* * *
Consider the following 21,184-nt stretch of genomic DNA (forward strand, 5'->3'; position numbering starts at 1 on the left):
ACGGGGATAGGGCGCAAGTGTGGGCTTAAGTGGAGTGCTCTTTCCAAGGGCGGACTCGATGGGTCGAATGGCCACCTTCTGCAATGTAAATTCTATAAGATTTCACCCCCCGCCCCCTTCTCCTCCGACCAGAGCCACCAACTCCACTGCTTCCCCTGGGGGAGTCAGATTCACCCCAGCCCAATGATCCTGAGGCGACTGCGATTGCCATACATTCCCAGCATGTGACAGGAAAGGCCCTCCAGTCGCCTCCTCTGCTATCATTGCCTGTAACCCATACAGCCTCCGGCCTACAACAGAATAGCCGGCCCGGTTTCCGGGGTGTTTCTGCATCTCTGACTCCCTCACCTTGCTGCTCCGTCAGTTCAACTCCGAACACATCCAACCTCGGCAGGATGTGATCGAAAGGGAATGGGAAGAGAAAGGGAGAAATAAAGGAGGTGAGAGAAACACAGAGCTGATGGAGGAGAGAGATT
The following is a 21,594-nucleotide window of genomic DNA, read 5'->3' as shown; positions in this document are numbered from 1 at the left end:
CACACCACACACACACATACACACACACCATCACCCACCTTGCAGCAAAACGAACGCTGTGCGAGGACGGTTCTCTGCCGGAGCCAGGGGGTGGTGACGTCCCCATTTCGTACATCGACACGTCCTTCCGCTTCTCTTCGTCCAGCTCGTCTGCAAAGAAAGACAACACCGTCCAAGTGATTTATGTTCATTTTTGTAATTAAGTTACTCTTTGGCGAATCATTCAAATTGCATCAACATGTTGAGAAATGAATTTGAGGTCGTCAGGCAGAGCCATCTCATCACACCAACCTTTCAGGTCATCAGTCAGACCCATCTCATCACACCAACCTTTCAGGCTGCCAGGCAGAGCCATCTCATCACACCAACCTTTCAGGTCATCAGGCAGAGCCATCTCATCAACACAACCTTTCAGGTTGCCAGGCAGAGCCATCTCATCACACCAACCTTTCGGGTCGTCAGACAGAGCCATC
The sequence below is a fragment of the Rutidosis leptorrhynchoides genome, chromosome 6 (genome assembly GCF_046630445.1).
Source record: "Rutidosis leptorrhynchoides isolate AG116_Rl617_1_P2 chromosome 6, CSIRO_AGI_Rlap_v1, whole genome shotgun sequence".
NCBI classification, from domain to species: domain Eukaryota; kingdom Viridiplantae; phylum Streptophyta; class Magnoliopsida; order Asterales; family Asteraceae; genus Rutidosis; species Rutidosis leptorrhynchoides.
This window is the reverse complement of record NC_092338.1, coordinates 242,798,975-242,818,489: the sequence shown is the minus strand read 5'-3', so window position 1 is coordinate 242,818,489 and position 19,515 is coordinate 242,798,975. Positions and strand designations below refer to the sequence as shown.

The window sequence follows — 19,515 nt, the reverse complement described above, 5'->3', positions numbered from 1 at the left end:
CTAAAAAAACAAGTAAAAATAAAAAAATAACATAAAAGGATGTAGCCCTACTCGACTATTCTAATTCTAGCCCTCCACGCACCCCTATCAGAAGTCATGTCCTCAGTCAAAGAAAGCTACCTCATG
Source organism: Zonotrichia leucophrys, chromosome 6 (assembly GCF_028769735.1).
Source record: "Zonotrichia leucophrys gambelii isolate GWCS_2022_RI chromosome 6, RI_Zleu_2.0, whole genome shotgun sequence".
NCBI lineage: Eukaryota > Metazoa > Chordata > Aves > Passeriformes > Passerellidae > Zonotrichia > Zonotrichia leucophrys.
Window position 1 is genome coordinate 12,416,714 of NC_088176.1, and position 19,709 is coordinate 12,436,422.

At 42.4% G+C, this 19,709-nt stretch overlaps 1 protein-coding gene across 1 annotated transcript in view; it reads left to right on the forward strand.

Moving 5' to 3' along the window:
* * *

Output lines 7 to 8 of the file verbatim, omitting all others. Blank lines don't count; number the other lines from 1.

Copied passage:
NCBI classification, from domain to species: domain Eukaryota; kingdom Viridiplantae; phylum Streptophyta; class Magnoliopsida; order Asterales; family Asteraceae; genus Rutidosis; species Rutidosis leptorrhynchoides.
This window is the reverse complement of record NC_092338.1, coordinates 242,798,975-242,818,489: the sequence shown is the minus strand read 5'-3', so window position 1 is coordinate 242,818,489 and position 19,515 is coordinate 242,798,975. Positions and strand designations below refer to the sequence as shown.